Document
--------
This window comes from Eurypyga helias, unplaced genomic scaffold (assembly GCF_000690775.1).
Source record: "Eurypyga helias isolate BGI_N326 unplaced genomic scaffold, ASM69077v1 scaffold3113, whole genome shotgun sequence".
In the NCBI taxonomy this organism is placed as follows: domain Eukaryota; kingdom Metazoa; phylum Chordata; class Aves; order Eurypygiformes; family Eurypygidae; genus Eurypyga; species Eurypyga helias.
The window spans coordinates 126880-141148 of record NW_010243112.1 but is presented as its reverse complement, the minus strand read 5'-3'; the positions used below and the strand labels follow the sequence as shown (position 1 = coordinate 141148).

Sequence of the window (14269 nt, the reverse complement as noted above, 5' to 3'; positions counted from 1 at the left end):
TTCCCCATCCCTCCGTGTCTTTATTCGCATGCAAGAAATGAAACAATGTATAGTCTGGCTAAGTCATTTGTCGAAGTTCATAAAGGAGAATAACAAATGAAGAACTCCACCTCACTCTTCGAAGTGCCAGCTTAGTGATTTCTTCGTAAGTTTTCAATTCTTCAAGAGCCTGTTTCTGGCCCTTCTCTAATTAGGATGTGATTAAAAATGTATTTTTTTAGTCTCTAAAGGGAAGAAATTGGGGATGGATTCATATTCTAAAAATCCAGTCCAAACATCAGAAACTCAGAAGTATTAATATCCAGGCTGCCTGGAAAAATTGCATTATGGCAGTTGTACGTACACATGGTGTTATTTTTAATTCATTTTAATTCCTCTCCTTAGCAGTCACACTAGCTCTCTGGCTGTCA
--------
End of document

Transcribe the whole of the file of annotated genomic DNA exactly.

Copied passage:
This window comes from Eurypyga helias, unplaced genomic scaffold (assembly GCF_000690775.1).
Source record: "Eurypyga helias isolate BGI_N326 unplaced genomic scaffold, ASM69077v1 scaffold3113, whole genome shotgun sequence".
In the NCBI taxonomy this organism is placed as follows: domain Eukaryota; kingdom Metazoa; phylum Chordata; class Aves; order Eurypygiformes; family Eurypygidae; genus Eurypyga; species Eurypyga helias.
The window spans coordinates 126880-141148 of record NW_010243112.1 but is presented as its reverse complement, the minus strand read 5'-3'; the positions used below and the strand labels follow the sequence as shown (position 1 = coordinate 141148).

Sequence of the window (14269 nt, the reverse complement as noted above, 5' to 3'; positions counted from 1 at the left end):
TTCCCCATCCCTCCGTGTCTTTATTCGCATGCAAGAAATGAAACAATGTATAGTCTGGCTAAGTCATTTGTCGAAGTTCATAAAGGAGAATAACAAATGAAGAACTCCACCTCACTCTTCGAAGTGCCAGCTTAGTGATTTCTTCGTAAGTTTTCAATTCTTCAAGAGCCTGTTTCTGGCCCTTCTCTAATTAGGATGTGATTAAAAATGTATTTTTTTAGTCTCTAAAGGGAAGAAATTGGGGATGGATTCATATTCTAAAAATCCAGTCCAAACATCAGAAACTCAGAAGTATTAATATCCAGGCTGCCTGGAAAAATTGCATTATGGCAGTTGTACGTACACATGGTGTTATTTTTAATTCATTTTAATTCCTCTCCTTAGCAGTCACACTAGCTCTCTGGCTGTCA